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Why The Right Shoes Are As Important As The Right Lure In Bass Fishing

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September 30, 2013

Why The Right Shoes Are As Important As The Right Lure In Bass Fishing

By Dave Wolak

Here’s a little experiment to try next time you know you’re going to spend a long day bass fishing. Wear whatever pair of shoes you ‘d normally wear on the water, and note how you feel at the end of the day. Are your legs tired? Do your feet hurt? Is your back aching? It may seem like a really trivial piece of the overall bass fishing game, but I’d argue that the right footwear is just as important as a well-tuned reel and the right lures. This is especially true during those long, drawn-out days when the bite isn’t on fire and every cast and retrieve requires 100% focus.

Bass fishing keeps you on your feet, staring down at the water, for long periods of time. Fish a bunch of 10 to 12-hour days over the course of a month or so, and you might start noticing little aches and pains you never noticed before. Most of those little sore spots are a product of bad posture on the water. Now, without going into an excessive anatomy lesson, all you need to know is that your feet are the beginning of a chain that goes upward all the way to your head. So, if your feet aren’t properly supported, the next set of muscles in the chain step in. When they get tired, the next set steps in and so on and so forth. Add in an unstable, rocking boat on a choppy lake, and you’ll tire out fast if your feet aren’t properly supported.

I often see guys jumping onto bass boats wearing pancake-flat sandals. Sandals or flip-flops, as comfy as they may be in the warmer months, are about the worst thing you can wear during a long day on the water because they have zero support. I typically opt for lightweight running sneakers with good arch support, and I truly believe they help me have more gas in the tank by the end of a long day. Now that we’re getting into the cool fall months, you may want something warmer and more substantial on your feet than sneaks. There’s nothing wrong with boots, but don’t just run out and buy a cheap pair of rubber deck boots. Look for brands that are lightweight, have good contoured inserts, and have sufficient arch support. After you buy them, wear them around the house for a day to make sure they’re comfy. Don’t ever let the trial run of any footwear happen during a long day on the water unless you’ve brought shoes you already know are comfy and supportive with you as back ups.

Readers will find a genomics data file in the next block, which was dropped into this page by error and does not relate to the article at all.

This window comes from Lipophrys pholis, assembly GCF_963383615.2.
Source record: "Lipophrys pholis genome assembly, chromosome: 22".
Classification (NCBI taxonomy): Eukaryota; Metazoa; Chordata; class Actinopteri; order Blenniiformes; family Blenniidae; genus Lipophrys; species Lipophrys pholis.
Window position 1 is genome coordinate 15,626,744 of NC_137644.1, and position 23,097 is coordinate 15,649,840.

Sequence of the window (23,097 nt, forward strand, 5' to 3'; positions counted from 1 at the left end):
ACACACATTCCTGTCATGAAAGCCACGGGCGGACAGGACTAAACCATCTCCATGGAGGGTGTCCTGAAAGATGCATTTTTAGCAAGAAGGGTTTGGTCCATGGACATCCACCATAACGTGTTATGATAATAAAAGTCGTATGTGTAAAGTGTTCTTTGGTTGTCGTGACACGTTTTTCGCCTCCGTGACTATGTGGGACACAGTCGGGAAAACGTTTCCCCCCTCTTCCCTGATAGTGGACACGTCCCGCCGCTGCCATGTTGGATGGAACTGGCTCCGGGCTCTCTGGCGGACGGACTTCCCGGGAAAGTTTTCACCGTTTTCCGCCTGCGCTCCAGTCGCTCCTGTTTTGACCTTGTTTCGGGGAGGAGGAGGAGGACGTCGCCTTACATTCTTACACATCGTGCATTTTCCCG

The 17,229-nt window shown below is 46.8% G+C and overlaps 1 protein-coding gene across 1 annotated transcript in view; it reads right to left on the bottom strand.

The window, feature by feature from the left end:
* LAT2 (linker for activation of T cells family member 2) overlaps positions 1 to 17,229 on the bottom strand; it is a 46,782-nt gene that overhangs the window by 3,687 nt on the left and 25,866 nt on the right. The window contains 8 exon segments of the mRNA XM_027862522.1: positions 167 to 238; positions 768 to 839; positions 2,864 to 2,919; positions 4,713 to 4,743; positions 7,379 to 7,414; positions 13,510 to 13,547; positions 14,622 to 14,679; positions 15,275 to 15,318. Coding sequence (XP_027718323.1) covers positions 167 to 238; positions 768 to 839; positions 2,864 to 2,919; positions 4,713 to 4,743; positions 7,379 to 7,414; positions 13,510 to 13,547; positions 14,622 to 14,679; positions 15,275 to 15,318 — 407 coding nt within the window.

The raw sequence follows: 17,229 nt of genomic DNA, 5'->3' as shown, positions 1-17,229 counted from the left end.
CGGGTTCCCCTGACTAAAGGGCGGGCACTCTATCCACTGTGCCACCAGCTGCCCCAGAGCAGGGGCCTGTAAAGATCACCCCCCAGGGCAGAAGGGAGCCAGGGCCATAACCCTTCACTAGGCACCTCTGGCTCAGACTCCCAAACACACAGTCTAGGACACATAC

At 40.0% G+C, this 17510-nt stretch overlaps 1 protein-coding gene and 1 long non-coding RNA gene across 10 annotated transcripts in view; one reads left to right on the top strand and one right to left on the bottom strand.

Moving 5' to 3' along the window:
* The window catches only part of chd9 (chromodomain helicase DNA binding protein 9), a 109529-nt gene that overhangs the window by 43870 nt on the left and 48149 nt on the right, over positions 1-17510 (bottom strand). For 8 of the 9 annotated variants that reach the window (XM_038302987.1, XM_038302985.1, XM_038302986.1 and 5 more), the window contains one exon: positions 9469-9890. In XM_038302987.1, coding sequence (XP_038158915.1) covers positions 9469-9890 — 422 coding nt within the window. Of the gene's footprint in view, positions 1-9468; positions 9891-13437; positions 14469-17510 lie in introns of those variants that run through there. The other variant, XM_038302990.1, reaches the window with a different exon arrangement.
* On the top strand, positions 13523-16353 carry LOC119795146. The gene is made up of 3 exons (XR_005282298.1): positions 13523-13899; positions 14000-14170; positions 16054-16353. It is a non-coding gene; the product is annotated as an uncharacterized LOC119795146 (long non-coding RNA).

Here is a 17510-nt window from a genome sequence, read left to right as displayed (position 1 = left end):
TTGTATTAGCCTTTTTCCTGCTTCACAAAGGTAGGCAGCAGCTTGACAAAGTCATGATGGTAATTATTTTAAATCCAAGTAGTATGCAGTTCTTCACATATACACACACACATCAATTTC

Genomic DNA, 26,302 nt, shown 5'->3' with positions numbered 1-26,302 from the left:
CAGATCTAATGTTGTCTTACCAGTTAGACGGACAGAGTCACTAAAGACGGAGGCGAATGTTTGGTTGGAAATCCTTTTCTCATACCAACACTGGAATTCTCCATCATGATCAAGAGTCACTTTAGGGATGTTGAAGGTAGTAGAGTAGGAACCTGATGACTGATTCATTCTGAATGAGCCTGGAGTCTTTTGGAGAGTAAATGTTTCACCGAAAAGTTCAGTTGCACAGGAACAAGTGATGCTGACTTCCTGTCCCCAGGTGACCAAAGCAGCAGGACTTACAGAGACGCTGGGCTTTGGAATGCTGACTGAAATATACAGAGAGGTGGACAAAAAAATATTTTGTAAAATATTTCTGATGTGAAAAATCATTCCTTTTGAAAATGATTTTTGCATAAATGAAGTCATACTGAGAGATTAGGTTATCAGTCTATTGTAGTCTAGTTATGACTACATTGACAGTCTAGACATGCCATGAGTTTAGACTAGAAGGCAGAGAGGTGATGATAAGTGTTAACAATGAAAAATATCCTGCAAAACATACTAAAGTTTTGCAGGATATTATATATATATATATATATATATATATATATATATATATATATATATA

Comments (4)

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from rjw wrote 28 weeks 1 day ago

I've never been a designer fashion statement, actually the opposite. After working construction for many more years than I care to recall I have learned the single most important factor, FEET, the key to comfort.
I wear work boots year round, hot, cold, working or fishing, period. Average 4 pairs a year, single best investment you can make, besides a good cooler.

+1 Good Comment? | | Report
from Tmmytomato wrote 28 weeks 6 hours ago

Excellent article. I have found over the last couple years that a certain pair of Nike running shoes make all the difference after a full day (or two) on the front deck.

+1 Good Comment? | | Report
from Tmmytomato wrote 28 weeks 6 hours ago

Excellent article. I have found over the last couple years that a certain pair of Nike running shoes make all the difference after a full day (or two) on the front deck.

0 Good Comment? | | Report
from David Wolak wrote 27 weeks 2 days ago

This topic surely flies under the radar, but it absolutely should be a consideration when hitting the water. The same goes for a proper hat and eyewear. Not only for reducing the effects of sun and glare on the face and head... but because if you are struggling to see and squinting, then most likely you are fishing with an exaggerated forward head posture. That, just like shoes at the bottom of the chain, could cause associated neck, back and other compensation pains downward. Just being aware of each and taking them into account is half the battle. Thanks for the comments.

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from rjw wrote 28 weeks 1 day ago

I've never been a designer fashion statement, actually the opposite. After working construction for many more years than I care to recall I have learned the single most important factor, FEET, the key to comfort.
I wear work boots year round, hot, cold, working or fishing, period. Average 4 pairs a year, single best investment you can make, besides a good cooler.

+1 Good Comment? | | Report
from Tmmytomato wrote 28 weeks 6 hours ago

Excellent article. I have found over the last couple years that a certain pair of Nike running shoes make all the difference after a full day (or two) on the front deck.

+1 Good Comment? | | Report
from Tmmytomato wrote 28 weeks 6 hours ago

Excellent article. I have found over the last couple years that a certain pair of Nike running shoes make all the difference after a full day (or two) on the front deck.

0 Good Comment? | | Report
from David Wolak wrote 27 weeks 2 days ago

This topic surely flies under the radar, but it absolutely should be a consideration when hitting the water. The same goes for a proper hat and eyewear. Not only for reducing the effects of sun and glare on the face and head... but because if you are struggling to see and squinting, then most likely you are fishing with an exaggerated forward head posture. That, just like shoes at the bottom of the chain, could cause associated neck, back and other compensation pains downward. Just being aware of each and taking them into account is half the battle. Thanks for the comments.

0 Good Comment? | | Report

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